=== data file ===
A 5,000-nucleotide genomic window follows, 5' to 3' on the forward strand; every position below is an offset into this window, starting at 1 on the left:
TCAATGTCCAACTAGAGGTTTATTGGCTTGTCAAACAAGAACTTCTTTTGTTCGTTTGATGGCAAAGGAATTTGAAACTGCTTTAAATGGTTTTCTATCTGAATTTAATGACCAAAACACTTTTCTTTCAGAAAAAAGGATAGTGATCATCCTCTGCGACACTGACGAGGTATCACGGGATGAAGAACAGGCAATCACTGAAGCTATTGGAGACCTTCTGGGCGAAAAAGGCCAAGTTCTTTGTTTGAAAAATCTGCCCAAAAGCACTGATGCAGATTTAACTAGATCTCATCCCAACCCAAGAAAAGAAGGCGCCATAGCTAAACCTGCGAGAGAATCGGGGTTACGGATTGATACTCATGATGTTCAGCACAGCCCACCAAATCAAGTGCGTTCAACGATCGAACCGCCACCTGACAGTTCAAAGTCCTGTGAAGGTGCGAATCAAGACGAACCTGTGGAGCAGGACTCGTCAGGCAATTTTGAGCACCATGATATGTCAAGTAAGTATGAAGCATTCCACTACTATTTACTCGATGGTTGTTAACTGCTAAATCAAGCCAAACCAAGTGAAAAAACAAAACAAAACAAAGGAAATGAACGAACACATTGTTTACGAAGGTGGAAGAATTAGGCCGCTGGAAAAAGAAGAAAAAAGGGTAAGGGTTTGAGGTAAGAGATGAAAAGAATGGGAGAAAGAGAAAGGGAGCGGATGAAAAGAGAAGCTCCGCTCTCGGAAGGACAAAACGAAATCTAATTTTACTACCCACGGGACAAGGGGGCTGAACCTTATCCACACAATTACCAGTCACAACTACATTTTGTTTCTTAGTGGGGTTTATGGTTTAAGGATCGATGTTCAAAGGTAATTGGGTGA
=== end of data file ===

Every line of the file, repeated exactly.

A 5,000-nucleotide genomic window follows, 5' to 3' on the forward strand; every position below is an offset into this window, starting at 1 on the left:
TCAATGTCCAACTAGAGGTTTATTGGCTTGTCAAACAAGAACTTCTTTTGTTCGTTTGATGGCAAAGGAATTTGAAACTGCTTTAAATGGTTTTCTATCTGAATTTAATGACCAAAACACTTTTCTTTCAGAAAAAAGGATAGTGATCATCCTCTGCGACACTGACGAGGTATCACGGGATGAAGAACAGGCAATCACTGAAGCTATTGGAGACCTTCTGGGCGAAAAAGGCCAAGTTCTTTGTTTGAAAAATCTGCCCAAAAGCACTGATGCAGATTTAACTAGATCTCATCCCAACCCAAGAAAAGAAGGCGCCATAGCTAAACCTGCGAGAGAATCGGGGTTACGGATTGATACTCATGATGTTCAGCACAGCCCACCAAATCAAGTGCGTTCAACGATCGAACCGCCACCTGACAGTTCAAAGTCCTGTGAAGGTGCGAATCAAGACGAACCTGTGGAGCAGGACTCGTCAGGCAATTTTGAGCACCATGATATGTCAAGTAAGTATGAAGCATTCCACTACTATTTACTCGATGGTTGTTAACTGCTAAATCAAGCCAAACCAAGTGAAAAAACAAAACAAAACAAAGGAAATGAACGAACACATTGTTTACGAAGGTGGAAGAATTAGGCCGCTGGAAAAAGAAGAAAAAAGGGTAAGGGTTTGAGGTAAGAGATGAAAAGAATGGGAGAAAGAGAAAGGGAGCGGATGAAAAGAGAAGCTCCGCTCTCGGAAGGACAAAACGAAATCTAATTTTACTACCCACGGGACAAGGGGGCTGAACCTTATCCACACAATTACCAGTCACAACTACATTTTGTTTCTTAGTGGGGTTTATGGTTTAAGGATCGATGTTCAAAGGTAATTGGGTGA